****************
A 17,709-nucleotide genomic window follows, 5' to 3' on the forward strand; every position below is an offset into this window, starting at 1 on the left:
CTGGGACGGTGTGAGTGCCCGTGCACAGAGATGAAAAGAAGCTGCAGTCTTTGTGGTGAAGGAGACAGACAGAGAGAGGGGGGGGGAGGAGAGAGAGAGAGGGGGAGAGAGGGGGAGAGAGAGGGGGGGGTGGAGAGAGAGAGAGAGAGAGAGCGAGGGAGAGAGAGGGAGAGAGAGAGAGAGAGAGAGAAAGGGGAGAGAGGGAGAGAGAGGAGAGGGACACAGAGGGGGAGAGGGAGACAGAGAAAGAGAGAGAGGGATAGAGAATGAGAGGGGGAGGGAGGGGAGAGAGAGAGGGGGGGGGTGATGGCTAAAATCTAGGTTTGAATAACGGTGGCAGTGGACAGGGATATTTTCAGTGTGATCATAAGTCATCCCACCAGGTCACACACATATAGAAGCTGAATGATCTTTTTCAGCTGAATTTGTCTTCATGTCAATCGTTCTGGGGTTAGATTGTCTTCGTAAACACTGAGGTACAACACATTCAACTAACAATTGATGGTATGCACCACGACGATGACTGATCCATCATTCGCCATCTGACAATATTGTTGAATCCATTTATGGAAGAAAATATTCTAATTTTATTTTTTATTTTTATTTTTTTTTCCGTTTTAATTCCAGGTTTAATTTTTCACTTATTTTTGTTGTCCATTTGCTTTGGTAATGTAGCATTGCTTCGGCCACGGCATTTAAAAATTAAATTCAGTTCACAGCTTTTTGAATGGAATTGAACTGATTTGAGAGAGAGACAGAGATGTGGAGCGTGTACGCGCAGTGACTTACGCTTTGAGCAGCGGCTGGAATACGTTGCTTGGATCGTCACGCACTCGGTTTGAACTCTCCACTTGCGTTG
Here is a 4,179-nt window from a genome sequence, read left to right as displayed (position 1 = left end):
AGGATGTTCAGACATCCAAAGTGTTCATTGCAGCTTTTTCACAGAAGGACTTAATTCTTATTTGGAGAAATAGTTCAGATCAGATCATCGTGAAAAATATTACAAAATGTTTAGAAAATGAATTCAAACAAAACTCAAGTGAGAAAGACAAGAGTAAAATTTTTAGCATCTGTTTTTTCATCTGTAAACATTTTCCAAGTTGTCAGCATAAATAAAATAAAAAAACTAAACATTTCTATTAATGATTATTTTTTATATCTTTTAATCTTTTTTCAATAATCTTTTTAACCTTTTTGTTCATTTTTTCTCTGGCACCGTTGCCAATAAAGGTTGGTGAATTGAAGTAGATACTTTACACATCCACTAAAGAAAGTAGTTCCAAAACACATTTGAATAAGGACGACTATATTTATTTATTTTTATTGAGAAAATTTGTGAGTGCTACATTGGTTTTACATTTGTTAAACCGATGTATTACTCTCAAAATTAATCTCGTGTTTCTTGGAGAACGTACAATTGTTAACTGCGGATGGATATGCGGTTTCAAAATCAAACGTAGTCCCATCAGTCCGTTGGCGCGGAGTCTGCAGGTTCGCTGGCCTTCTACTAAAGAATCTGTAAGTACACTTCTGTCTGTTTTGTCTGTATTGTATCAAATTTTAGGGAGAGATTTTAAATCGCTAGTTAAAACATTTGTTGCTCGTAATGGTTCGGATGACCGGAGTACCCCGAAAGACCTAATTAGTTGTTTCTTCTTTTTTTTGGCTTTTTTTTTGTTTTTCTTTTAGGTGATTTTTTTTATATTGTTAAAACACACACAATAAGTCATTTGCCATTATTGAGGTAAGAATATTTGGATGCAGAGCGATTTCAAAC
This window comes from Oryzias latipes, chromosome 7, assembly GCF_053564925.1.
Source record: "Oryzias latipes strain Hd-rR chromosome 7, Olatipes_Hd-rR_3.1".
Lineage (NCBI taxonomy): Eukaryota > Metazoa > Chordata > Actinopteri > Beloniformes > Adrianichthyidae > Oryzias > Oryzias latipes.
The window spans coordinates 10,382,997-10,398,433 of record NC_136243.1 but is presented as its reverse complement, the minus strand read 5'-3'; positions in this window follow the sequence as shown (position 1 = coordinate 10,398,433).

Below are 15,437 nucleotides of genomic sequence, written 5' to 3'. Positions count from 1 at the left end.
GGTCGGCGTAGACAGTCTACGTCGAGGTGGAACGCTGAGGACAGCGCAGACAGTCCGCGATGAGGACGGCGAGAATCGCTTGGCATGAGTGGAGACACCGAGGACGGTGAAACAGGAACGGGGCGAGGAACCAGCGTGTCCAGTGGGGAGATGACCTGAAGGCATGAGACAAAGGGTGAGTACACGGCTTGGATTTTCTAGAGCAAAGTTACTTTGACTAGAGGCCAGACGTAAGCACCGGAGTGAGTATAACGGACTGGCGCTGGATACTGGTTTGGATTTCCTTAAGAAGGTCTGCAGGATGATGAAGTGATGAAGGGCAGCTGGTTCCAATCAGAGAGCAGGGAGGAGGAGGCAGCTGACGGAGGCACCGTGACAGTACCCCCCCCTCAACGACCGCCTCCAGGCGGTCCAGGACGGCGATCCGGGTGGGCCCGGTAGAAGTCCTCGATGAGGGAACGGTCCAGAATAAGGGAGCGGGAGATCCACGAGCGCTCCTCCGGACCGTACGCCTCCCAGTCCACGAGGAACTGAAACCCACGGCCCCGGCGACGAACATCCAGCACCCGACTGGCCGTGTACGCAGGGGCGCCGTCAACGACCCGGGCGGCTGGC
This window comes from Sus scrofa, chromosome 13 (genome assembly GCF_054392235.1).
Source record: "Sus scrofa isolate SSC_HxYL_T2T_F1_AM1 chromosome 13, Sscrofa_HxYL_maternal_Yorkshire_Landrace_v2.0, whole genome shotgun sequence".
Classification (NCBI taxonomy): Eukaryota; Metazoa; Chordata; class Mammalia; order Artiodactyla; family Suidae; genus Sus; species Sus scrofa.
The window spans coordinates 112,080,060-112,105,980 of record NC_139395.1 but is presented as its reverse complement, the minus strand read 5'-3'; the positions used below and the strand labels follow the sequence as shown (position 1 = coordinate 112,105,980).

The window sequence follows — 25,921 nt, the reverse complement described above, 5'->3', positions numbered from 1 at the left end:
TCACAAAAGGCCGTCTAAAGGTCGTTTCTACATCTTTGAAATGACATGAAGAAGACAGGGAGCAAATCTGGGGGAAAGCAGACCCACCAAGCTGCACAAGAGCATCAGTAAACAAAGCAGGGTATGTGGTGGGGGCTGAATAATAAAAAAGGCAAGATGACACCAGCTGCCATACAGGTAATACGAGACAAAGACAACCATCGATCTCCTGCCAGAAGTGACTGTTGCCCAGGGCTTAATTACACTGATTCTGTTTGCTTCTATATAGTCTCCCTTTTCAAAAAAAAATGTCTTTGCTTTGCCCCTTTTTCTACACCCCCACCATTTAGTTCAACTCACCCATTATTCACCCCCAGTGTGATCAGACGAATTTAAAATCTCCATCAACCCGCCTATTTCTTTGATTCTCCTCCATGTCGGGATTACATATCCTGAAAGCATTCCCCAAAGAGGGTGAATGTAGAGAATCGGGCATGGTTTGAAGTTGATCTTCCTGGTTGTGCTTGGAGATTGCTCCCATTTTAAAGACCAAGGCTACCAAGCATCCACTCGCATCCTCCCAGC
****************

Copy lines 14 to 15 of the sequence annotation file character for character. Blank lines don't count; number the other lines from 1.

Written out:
The window spans coordinates 112,080,060-112,105,980 of record NC_139395.1 but is presented as its reverse complement, the minus strand read 5'-3'; the positions used below and the strand labels follow the sequence as shown (position 1 = coordinate 112,105,980).

The window sequence follows — 25,921 nt, the reverse complement described above, 5'->3', positions numbered from 1 at the left end: